Having vented my fill yesterday (and everyone else's) about how hard I found it simply to get to the class at all, much less with the right chapter under my belt, I shall turn to the far more trivial matter of what actually went on in this class, and what I learned.
The class reviewed the components of good soil—minerals in various sizes (sand, silt, and clay) organic matter, air, and water. I was familiar with this, and with the importance of soil aggregates (clumps) that leave spaces within which air, water, and roots can move. For many people the shocker is that organic matter should comprise only 5-10% of the soil.
But for me it was the graph quite indicated that in an ideal soil fully half the volume is taken up by air and water. That's right: 25% each. If I'd learned that before, I'd forgotten it.
We also went over plant nutrients, how the primary six cycle through soil, water, and sometimes air, and the symptoms of various nutrient deficiencies; soil pH and how it influences nutrient availability; and fertilizers and soil tests. All in under two hours.
For me, the tough part came when we were asked to translate a soil science report into a concrete recommendation. In other words, we had to work out how much of a particular fertilizer to recommend for a particular sized garden given a particular level of deficit. In other words—graphs and algebra. In other words, not words at all, but numbers. Ack!—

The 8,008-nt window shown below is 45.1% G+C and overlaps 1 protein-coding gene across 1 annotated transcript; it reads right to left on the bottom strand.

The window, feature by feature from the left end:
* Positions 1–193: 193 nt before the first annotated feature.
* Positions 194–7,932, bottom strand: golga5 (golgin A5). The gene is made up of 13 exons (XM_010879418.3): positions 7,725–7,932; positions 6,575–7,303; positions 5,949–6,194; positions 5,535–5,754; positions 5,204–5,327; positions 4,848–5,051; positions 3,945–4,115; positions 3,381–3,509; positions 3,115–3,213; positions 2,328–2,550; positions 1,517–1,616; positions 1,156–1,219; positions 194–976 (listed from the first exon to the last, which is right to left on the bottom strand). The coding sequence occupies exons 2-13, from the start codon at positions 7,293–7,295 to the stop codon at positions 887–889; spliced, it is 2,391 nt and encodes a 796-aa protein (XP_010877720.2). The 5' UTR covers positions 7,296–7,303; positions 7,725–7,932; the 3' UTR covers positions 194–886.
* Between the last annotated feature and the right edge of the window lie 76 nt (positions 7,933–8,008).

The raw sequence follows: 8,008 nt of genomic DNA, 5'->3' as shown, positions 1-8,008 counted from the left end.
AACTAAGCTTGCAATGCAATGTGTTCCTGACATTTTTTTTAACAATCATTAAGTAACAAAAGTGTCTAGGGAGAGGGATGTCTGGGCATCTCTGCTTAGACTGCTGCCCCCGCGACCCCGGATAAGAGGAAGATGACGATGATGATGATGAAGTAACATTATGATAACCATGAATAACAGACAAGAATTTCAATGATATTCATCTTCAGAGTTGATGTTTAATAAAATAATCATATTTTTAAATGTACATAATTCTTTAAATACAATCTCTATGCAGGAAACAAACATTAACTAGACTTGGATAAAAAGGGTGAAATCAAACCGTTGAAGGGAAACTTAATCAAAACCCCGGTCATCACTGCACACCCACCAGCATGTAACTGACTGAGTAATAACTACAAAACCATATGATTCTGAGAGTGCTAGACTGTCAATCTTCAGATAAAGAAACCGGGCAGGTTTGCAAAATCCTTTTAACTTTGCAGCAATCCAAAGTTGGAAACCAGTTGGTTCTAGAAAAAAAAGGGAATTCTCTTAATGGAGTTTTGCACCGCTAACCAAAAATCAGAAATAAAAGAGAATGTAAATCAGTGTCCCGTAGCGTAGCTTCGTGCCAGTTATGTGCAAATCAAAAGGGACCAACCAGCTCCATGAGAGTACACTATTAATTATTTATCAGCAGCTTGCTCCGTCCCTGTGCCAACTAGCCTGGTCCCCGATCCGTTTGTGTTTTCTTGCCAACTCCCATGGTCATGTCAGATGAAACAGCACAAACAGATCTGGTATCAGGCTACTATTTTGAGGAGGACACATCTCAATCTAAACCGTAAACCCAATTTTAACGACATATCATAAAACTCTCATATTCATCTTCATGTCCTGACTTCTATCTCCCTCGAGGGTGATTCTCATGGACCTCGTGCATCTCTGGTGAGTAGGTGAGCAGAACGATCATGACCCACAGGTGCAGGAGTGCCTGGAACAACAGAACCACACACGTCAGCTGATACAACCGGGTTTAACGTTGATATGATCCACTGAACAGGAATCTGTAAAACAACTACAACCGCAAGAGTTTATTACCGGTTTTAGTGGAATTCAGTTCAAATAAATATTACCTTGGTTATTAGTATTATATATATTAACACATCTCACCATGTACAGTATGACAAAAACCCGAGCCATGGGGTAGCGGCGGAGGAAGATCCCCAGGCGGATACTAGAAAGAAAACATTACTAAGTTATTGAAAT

I'm ashamed to say that I could feel panic hovering just over the horizon. Our instructor, Clain Jones of MSU's Dept. of Land Resources and Environmental Science, was quite aware that some of us might find it “too late in the evening” as he put it for math; I think that was actually one of the choices on a the quiz questions, which was a nice touch.
There was one point at which I did take issue with both the text (when I got around to reading the right chapter) and the lecture: during their overviews of the advantages and disadvantages of organic and synthetic fertilizers, both left out what I consider to be some of the significant advantages of organics: that unlike synthetics, they aren't made from petrochemicals; that they're less likely to damage soil organisms than synthetics; and that aside from manures, they're less likely to lead to a build-up of toxic salts in the soil.
You will all be happy to hear that I arrived at class tonight (approximately) on time, with the text, with paper, with a pen, and with a marginally working acquaintance of the subject matter. However, I did not have a syllabus until I found one at the class; the one I'd downloaded turned out to be for Level I. Ah well; one mustn't be too picky.